The Belarusian state television station Channel One ran more programming on Sunday about the activities of the network of American spies uncovered in March by the Belarusian KGB. The head of that agency's Center for Public Relations and Information Valery Nadtochaev told viewers of the program Panorama that Belarusian citizens working for the U.S. embassy security service in an “observation and detection group” were managed by the embassy security attachй Curt Finley. Finley, Nadtochaev told Belarusian viewers in a scandalized tone, was an FBI agent. He did not mention that all security attaches at all U.S. embassies are openly affiliated with the FBI. According to Nadtochaev, the members of the observation and detection group took 5000 illegal photographs of other Belarusian citizens. The photographs were taken in the center of Minsk, at the Minsk airport and in towns near Minsk, even photographing police at opposition meetings. Nadtochaev said that the members of the group could have been charged under article 365 of the Criminal Code of Belarus (Treason), but instead “the KGB restricted itself to measures of a warning character and has warned all citizens of Belarus who belonged to the group of the impermissibility of carrying out illegal activities.” Nadtochaev said that the Belarusian group members have all resigned from their employment at the U.S. embassy and Finley left Belarus at the end of March. On May 3, Belarusian authorities demanded that 11 more U.S. embassy employees leave the country. There are now four employees left at the embassy, including Temporary Charge d'Affaires Jonathan Moore.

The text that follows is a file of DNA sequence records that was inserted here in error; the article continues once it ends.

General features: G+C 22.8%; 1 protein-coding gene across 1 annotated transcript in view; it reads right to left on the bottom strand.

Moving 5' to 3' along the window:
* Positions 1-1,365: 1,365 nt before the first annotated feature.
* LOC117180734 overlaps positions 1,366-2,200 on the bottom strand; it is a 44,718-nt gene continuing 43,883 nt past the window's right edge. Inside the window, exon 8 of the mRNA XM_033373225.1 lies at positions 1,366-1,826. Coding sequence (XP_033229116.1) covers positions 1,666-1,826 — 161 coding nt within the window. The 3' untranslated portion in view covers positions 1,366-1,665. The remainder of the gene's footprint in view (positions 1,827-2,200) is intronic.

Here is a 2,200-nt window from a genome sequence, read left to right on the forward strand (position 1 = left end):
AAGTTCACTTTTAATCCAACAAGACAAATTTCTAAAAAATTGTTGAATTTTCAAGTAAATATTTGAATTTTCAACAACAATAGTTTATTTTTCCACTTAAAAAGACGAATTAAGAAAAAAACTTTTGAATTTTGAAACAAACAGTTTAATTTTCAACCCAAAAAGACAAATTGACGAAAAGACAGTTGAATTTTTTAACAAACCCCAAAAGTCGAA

War games in Chechnya
War games in Chechnya: http://www.youtube.com/watch?v=Of1GqbfX_dU
The largest and only Russian army unit to be permanently located in the Chechen Republic has held large-scale training involving heavy artillery. Situated in the city of Khankala, 10 km from the capital Grozny, the 42nd division is made up of more than 15,000 professional servicemen. Those already drafted can sign a contract for at least three years to stay in the army. But it needs to become their profession if they are to operate in such a dangerous area. Regiments are located in areas where there is still the threat of possible attack, such as Bashen-Kale near the Russian-Georgian border. During the wars of the 1990s clashes were common there, but over the last five years things have changed dramatically. The city of Khankala was among the places which saw the worst fighting in the 1990s. Some five years ago there was debris all around in Khankala, the city was severely damaged. Today there's a division which looks more like a small city where thousands of professional soldiers do their jobs. Some even bring their families with them. There is infrastructure available for them, including a kindergarten, schools and a hospital, which people say is the best in the area. The division even has its own bread-baking plant which provides soldiers and their relatives with fresh buns and rolls. Just a few days ago Tomas Hammarberg, the European commissioner for human rights, visited Chechnya. He said the republic is far from being a top holiday destination and living here could still be dangerous but it's improving.